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by CSO Contributor

A Good Worm Is Hard to Find

Aug 30, 20045 mins
CSO and CISOData and Information Security

In August last year, a week after the Blaster worm infected computers across the

Internet, a “benevolent” worm started spreading in its wake. Called Nachi, Blast.D and

Welchia (why can’t the people who name these things pick a single name and stick with

it?), it infected computers through the same vulnerability that Blaster did. But its effects

were different. If it found Blaster it deleted it, and then it applied the relevant Microsoft

patch to close the vulnerability so Blaster could not reinfect. Then, Nachi scanned the

network for other infected machines and repaired them, too.

Blast.D represents a cool-sounding idea that we hear about again and again. Why don’t

we use worms for good instead of evil? Worms are great at infecting computers, so why

don’t we use them to patch vulnerabilities, update systems, and improve security?

Benevolent worms are attractive for several reasons. One, they are poetic: turning

weapons against themselves. Two, they let ethical programmers share in the fun of

designing wormsand it is fun. And three, they sound like a promising solution to

one of the nastiest online security problems: patching vulnerabilities.

Everyone knows that patching is in shambles. Users, especially home users, don’t do it.

At the corporate level, the best patching techniques involve a lot of negotiation, pleading

and manual labor, things that nobody enjoys very much. From the point of view of a

software engineer, benevolent worms look like a killer app. You turn a difficult social

problem into a fun technical problem. You don’t have to convince people to install

patches. You use technology to force them to do it.

And that’s exactly why they’re a terrible idea. Patching other people’s machines without

annoying them is good; patching other people’s machines without their consent is not. A

worm is not “bad” or “good” depending on its payload. Viral propagation mechanisms are

inherently bad, and giving them beneficial payloads doesn’t make things better. A worm

is no tool for any rational network administrator, regardless of intent. When Nachi was

released, no company suggested that it be allowed to infect the Internet, even though its

payload was ostensibly benevolent.

A successful worm runs without the consent of the user. It has a small amount of code,

and once it starts to spread, it is self-propagating and will keep going automatically until

it’s halted.

These characteristics are simply incompatible with a good software distribution

mechanism. The characteristics of good software distributiongiving the user more

choice, making installation flexible and universal, allowing for uninstallationmake

for a worse worm. Characteristics of good worms—,quieter and less obvious to the

user, smaller and easier to propagate, impossible to containall make for bad

software distribution.

Experimentation, most of it involuntary, proves that worms are very hard to debug

successfully. In other words, once worms start spreading it’s hard to predict exactly what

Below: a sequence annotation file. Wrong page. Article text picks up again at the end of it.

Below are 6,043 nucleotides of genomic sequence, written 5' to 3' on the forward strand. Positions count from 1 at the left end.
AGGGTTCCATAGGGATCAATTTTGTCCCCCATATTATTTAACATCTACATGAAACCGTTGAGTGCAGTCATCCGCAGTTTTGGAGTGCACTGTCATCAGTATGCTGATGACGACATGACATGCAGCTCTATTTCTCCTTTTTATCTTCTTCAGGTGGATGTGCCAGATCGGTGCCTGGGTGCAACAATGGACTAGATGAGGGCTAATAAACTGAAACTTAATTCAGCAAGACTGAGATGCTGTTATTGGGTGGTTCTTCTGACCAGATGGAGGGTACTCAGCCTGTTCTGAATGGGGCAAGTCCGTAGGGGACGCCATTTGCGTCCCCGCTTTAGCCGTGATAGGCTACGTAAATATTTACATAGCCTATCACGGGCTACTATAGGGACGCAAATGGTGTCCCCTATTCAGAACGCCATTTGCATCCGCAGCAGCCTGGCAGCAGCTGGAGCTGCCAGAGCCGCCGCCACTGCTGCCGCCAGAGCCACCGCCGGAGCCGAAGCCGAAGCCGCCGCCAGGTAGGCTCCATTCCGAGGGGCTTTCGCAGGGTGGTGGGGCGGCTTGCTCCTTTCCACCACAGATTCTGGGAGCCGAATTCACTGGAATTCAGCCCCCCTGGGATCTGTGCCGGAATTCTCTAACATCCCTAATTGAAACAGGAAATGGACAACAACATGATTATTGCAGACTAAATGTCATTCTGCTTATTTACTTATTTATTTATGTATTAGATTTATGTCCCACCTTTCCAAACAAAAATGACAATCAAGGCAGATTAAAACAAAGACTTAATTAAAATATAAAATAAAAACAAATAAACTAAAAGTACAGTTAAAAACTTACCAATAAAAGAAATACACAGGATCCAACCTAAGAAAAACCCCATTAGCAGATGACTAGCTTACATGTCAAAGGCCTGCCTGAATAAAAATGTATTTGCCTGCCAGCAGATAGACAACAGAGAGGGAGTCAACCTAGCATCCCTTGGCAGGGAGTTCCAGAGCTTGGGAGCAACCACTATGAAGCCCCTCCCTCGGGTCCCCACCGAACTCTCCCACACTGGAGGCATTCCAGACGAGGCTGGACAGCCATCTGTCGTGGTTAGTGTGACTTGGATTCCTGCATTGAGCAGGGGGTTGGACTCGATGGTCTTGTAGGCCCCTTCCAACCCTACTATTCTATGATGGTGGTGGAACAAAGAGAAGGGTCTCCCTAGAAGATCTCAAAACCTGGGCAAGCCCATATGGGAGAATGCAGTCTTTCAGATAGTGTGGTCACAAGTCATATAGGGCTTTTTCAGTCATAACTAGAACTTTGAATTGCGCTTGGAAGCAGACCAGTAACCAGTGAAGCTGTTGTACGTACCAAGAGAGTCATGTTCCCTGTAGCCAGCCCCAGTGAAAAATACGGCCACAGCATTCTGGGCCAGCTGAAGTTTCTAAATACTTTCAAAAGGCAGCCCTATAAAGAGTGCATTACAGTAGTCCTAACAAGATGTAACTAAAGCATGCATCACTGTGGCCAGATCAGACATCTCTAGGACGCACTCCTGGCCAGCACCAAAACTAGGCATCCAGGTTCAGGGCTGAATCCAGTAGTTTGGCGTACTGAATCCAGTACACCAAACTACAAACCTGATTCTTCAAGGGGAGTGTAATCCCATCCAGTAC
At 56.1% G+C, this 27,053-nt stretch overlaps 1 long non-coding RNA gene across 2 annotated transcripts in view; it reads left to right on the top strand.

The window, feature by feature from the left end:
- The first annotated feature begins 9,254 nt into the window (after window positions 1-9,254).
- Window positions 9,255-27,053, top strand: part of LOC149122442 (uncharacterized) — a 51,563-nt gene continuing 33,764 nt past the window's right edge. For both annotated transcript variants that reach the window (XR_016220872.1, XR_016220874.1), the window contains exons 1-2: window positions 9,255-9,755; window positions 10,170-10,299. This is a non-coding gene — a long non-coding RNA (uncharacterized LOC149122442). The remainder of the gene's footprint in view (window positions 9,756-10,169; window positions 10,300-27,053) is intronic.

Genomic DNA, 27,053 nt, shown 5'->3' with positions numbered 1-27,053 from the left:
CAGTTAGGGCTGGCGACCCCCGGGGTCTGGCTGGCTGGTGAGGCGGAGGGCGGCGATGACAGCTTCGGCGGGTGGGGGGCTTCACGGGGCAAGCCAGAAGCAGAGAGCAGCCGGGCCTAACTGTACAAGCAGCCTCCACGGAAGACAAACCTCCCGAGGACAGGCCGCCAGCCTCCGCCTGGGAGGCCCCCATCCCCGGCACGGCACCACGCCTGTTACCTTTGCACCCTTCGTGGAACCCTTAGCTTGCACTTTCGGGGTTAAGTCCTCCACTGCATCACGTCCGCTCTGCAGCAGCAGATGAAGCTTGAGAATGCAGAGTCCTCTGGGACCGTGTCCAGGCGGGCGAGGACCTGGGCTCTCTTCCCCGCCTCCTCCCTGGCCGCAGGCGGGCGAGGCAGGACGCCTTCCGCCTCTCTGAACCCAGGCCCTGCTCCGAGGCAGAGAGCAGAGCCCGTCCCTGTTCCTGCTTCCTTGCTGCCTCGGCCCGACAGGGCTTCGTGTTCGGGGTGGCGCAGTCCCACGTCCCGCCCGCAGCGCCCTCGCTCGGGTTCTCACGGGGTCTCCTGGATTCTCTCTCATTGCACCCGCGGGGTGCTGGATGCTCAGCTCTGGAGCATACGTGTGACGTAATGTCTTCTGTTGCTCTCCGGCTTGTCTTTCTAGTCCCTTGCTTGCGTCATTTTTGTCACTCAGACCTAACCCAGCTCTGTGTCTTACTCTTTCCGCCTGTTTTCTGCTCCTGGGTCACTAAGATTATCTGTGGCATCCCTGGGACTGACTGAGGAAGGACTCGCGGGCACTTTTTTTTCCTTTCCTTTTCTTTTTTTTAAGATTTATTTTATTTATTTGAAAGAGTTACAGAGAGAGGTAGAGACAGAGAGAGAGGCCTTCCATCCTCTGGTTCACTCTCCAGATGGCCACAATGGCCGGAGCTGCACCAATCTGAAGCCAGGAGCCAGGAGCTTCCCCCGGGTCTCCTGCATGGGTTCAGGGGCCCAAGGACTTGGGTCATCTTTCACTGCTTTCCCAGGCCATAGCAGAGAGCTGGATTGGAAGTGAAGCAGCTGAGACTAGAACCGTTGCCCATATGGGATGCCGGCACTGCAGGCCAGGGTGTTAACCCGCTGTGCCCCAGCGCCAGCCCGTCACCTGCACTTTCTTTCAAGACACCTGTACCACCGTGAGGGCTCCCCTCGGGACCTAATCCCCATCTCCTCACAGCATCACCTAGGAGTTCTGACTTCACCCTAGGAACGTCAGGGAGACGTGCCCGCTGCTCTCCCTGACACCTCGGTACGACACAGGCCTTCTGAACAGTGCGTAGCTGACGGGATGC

they will do. Some worms were written to propagate harmlessly but did damage&

#151ranging from crashed machines to clogged networks— because of bugs in their

code. Many worms were written to do damage and turned out to be harmless (which is

even more revealing).

Intentional experimentation by well-meaning system administrators proves that in your

average office environment, code that successfully patches one machine won’t work on

another. Indeed, sometimes patching is worse than any threat of external attack.

Combining a tricky problem with a distribution mechanism that’s impossible to debug and

difficult to control is fraught with danger. Every system administrator who’s ever

distributed software automatically on his network has had the “I just automatically, with

the press of a button, destroyed the software on hundreds of machines at once!”

experience. And that’s with systems you can debug and control; self-propagating

systems don’t even let you shut them down when you find the problem. Patching systems

is fundamentally a human problem, and beneficial worms are a technical solution that

doesn’t work.

HP is currently struggling with this issue and claims to have found a middle route. Its

“Active Countermeasures” strategy tries to use the spreading capabilities of worms to

patch network systems. I am not impressed. Patching systems is good, and there are

existing software distribution mechanisms to do that. Going around them is simply bad

system administration.

Similar issues also arise with spyware. Spyware doesn’t spread, but it can “infect” a

user’s machine without his knowledge. Again, we can use the distinction between

software distribution and viral propagation: If the user knowingly and willingly invites the

spyware into his computer, then it’s okay. If the spyware surreptitiously installs itself, then

it’s a worm. It’s the propagation mechanism that matters, in addition to the payload.

I’m a big fan of automated network updates. They ease the workload on system

administrators and make keeping up with patches possible. The key is control; corporate

network administratorsor whatever sysadmins they outsource the problem to&

#151;need to maintain it. Once they lose control, they lose the ability to manage their

networks. And that’s bad.